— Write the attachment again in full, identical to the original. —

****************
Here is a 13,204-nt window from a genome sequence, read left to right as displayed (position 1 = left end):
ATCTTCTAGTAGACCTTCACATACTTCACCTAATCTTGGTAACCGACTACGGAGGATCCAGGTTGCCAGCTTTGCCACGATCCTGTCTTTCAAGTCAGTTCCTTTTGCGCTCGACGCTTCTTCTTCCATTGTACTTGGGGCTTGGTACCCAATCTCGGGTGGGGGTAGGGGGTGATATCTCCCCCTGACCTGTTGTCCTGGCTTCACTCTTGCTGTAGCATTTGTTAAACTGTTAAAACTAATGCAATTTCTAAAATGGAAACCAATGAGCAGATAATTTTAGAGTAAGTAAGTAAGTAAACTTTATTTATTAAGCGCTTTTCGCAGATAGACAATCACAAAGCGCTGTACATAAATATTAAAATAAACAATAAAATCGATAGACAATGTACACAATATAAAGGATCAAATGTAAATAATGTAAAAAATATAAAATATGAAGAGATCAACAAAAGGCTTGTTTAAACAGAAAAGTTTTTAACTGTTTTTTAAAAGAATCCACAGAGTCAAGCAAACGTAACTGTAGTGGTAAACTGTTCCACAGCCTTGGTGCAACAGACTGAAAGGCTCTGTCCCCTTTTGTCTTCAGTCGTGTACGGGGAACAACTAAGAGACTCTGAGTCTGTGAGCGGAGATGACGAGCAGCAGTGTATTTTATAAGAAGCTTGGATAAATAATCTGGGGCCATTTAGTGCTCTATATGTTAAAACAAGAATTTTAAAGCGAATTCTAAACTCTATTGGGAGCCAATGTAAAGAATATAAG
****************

Here is a 13,204-nt window from a genome sequence, read left to right as displayed (position 1 = left end):
ATCTTCTAGTAGACCTTCACATACTTCACCTAATCTTGGTAACCGACTACGGAGGATCCAGGTTGCCAGCTTTGCCACGATCCTGTCTTTCAAGTCAGTTCCTTTTGCGCTCGACGCTTCTTCTTCCATTGTACTTGGGGCTTGGTACCCAATCTCGGGTGGGGGTAGGGGGTGATATCTCCCCCTGACCTGTTGTCCTGGCTTCACTCTTGCTGTAGCATTTGTTAAACTGTTAAAACTAATGCAATTTCTAAAATGGAAACCAATGAGCAGATAATTTTAGAGTAAGTAAGTAAGTAAACTTTATTTATTAAGCGCTTTTCGCAGATAGACAATCACAAAGCGCTGTACATAAATATTAAAATAAACAATAAAATCGATAGACAATGTACACAATATAAAGGATCAAATGTAAATAATGTAAAAAATATAAAATATGAAGAGATCAACAAAAGGCTTGTTTAAACAGAAAAGTTTTTAACTGTTTTTTAAAAGAATCCACAGAGTCAAGCAAACGTAACTGTAGTGGTAAACTGTTCCACAGCCTTGGTGCAACAGACTGAAAGGCTCTGTCCCCTTTTGTCTTCAGTCGTGTACGGGGAACAACTAAGAGACTCTGAGTCTGTGAGCGGAGATGACGAGCAGCAGTGTATTTTATAAGAAGCTTGGATAAATAATCTGGGGCCATTTAGTGCTCTATATGTTAAAACAAGAATTTTAAAGCGAATTCTAAACTCTATTGGGAGCCAATGTAAAGAATATAAG